This means that, if we accept that premise, then we must necessarily reject the idea that we can be commanded by god to love each other. In short, it doesn't make a difference what god commands us to do: what matters is whether we are able to find merit in the actions and behaviors of others. If we can, then we love them; if we cannot, we do not. Similarly, your parents may have wanted to you to become a doctor, but their wishes do not count for college credit. In order to become a doctor, you have to actually study to be one, finish your exams, finish a residency, etc.
One can argue that only those who succeed in loving all other human beings unconditionally are living lives that are consistent with a god's wishes, but one cannot argue that one can love another person just because a god told them to do it. It doesn't work that way.
However, there is consistency in this objection if it is made along with all the others. That is, if you feel that your biology can force you to love someone, then why not also god? More to the point, if you believe that love can exist without your having made any personal choices in the matter, then it doesn't matter if the entity that is commanding you to love is an entity called "Oxytocin" or an entity called "God." In either case, it's deus ex machina.
I wrote this post because it enabled me to cite some specific examples of how my ideas can be applied in your life.
First and foremost, it can help you "get out of the habit" of being in a bad or abusive relationship. It can help you understand that, since love is a choice, you should choose only the best kind of love. Nothing else is worth it. That's an important point.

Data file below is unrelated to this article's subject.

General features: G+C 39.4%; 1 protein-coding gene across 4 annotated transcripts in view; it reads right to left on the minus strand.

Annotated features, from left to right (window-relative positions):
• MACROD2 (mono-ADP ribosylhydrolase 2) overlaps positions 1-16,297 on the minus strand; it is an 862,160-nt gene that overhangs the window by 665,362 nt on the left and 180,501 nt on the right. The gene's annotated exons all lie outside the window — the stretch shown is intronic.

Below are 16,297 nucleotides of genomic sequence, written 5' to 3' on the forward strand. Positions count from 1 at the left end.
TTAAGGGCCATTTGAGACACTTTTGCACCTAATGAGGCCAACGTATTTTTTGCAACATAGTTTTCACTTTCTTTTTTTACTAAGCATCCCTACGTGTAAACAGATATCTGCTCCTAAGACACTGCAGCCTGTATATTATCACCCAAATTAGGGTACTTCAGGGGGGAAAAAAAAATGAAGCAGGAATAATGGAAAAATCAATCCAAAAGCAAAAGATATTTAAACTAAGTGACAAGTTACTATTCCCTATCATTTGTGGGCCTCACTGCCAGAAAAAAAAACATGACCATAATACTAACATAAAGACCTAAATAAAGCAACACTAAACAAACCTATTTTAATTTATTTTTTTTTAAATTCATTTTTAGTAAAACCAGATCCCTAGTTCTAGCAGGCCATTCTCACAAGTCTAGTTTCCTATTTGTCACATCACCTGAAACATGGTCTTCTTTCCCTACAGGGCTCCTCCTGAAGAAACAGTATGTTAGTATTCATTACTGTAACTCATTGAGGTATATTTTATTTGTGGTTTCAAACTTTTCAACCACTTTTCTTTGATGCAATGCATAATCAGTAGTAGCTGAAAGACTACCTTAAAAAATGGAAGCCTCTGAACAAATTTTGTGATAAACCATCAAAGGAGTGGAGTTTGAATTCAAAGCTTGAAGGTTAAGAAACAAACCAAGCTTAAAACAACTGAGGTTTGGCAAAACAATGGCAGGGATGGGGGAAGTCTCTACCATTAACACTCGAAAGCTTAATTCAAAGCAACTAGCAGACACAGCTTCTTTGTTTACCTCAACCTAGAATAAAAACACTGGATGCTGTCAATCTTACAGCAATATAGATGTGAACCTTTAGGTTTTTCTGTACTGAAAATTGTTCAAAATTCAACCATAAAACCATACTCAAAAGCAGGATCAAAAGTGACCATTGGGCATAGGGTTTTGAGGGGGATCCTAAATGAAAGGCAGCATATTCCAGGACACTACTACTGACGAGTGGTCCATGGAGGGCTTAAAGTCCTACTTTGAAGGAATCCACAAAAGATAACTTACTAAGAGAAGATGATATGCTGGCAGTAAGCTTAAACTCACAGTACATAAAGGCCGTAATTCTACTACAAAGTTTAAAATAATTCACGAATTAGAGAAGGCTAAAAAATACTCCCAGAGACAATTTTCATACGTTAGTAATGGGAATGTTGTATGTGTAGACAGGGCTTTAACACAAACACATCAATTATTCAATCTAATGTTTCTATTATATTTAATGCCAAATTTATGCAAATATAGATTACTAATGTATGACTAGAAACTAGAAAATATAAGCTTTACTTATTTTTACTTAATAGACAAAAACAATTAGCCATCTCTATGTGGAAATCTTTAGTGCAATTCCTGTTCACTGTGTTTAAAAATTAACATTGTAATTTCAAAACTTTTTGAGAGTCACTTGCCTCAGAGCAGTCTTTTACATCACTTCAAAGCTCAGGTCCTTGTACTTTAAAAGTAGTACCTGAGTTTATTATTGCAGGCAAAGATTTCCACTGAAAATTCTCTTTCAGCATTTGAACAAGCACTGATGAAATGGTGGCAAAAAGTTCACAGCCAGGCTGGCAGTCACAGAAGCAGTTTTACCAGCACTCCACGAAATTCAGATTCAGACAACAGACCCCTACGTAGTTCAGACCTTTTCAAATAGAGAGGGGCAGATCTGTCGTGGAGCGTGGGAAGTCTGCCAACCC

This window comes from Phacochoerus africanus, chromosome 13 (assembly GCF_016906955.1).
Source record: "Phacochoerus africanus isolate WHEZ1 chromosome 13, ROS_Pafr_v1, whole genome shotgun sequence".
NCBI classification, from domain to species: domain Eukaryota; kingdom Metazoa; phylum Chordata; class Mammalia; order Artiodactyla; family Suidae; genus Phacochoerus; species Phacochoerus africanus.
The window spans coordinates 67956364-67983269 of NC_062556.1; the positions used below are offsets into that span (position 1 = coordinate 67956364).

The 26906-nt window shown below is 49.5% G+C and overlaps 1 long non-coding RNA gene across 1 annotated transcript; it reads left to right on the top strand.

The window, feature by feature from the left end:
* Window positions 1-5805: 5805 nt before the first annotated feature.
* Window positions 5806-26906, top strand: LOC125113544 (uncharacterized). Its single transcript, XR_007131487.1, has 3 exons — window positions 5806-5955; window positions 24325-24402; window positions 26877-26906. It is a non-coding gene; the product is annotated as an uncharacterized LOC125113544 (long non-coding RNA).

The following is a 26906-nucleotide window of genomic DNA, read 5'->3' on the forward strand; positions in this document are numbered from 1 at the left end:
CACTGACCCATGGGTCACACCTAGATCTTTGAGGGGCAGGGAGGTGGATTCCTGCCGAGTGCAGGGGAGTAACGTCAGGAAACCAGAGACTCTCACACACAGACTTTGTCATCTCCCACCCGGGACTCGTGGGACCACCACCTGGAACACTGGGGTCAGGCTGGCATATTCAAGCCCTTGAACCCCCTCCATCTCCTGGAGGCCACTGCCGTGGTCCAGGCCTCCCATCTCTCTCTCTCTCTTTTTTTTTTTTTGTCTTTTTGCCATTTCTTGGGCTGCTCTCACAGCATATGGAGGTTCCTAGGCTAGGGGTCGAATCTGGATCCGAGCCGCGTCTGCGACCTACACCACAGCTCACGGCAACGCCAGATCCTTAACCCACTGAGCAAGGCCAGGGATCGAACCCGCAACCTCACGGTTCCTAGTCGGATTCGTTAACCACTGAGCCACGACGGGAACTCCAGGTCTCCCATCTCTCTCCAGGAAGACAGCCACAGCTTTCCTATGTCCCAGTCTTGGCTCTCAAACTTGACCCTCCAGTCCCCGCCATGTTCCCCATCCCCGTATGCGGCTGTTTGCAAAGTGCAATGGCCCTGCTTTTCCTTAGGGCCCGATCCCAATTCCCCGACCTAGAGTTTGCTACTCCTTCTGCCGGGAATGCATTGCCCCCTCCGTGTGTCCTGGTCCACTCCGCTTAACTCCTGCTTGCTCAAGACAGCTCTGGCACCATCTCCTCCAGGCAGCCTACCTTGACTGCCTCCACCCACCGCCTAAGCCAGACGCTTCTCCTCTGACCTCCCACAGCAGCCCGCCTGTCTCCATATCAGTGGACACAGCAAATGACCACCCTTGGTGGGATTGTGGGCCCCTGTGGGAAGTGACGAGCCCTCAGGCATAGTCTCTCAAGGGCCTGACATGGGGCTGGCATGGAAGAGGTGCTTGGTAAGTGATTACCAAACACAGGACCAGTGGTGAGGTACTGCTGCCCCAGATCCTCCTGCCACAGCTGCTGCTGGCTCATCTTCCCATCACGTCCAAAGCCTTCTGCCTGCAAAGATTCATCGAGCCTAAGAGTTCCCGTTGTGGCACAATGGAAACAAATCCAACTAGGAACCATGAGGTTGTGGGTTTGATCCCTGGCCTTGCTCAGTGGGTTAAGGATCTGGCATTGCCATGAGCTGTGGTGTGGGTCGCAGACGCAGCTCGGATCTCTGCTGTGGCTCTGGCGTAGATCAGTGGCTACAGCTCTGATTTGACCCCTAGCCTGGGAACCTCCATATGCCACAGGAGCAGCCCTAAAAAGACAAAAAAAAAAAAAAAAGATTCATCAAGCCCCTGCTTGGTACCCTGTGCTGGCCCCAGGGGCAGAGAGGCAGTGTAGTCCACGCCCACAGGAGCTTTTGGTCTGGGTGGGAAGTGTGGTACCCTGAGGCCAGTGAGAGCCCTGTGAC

Second, it helps highlight the point that, whatever biological or psychological factors might be involved in the initial formation of the parent-child bond, what really matters is the relationship that develops between a parent and a child after the magic of oxytocin wears off. It simply doesn't suffice to love your child just because your child exists. That's not good enough. What should happen, ethically speaking, is that the parent work to develop a bond with that child out of a recognition of that child's own unique worth. Everyone has their own sense of humor, their own skill set, their own set of strengths. Forming a real, ever-lasting, and love-based bond with a child should, ideally, come down to more than their mere fact of existence. I would go so far as to say that such "unconditional love" puts you at risk of severely disappointing that child once he or she matures enough to recognize the difference.